Welcome to Educated, Common Sense Parenting! This is my parenting education/commentary blog. Start here and read About This Blog.

I believe too many parents today have let their children rule their households. Their children dictate their daily lives, demand every ounce of their attention and do not show any respect for their parents. This needs to change. The only way to do this is if parents start letting good old common sense start dictating their parenting practices and stop letting their children run the show. You're the parent. Act like one.

Follow this blog! I always like to know who my readers are! Just scroll down and click on "Follow" on the right-had sidebar.

Friday, July 10, 2009

Moms: What do you do all day??!!!

Being a mom--and even more so, a stay-at-home mom--is a serious job. Moms--and all parents for that matter--have one of the toughest, but most satisfying jobs on the planet. But parenting is not always a job that gets a whole lot of credit.

I came across this article below which I thought was entertaining. Both stay at home moms and working moms will be able to relate. It's not the most well-written article, but it gets the point across. It was published in the Washington Post in advice-column format by Carolyn Hax. Enjoy!!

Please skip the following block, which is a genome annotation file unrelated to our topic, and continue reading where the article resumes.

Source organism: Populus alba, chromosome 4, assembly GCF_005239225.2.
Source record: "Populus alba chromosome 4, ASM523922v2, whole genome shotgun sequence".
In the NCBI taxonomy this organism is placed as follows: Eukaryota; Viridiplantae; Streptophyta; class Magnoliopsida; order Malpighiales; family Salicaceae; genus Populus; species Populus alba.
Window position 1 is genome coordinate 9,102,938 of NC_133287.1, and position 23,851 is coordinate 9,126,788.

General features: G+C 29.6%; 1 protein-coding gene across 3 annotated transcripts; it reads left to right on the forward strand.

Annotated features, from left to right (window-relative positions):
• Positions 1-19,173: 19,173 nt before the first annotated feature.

The Letter

My best friend has a child.

Her: Exhausted, busy, no time for self, no time for me, etc.

Me (no kids): Wow. Sorry. What'd you do today?

Her: Park, play group . . .

OK. I've done Internet searches; I've talked to parents. I don't get it. What do stay-at-home moms do all day? Please, no lists of library, grocery store, dry cleaners. . . . I do all those things, too, and I don't do them every day. I guess what I'm asking is: What is a typical day, and why don't moms have time for a call or e-mail? I work and am away from home nine hours a day (plus a few late work events), and I manage to get it all done. I'm feeling like the kid is an excuse to relax and enjoy — not a bad thing at all — but if so, why won't my friend tell me the truth? Is this a contest ("My life is so much harder than yours")? What's the deal? I've got friends with and without kids, and all us child-free folks get the same story and have the same questions.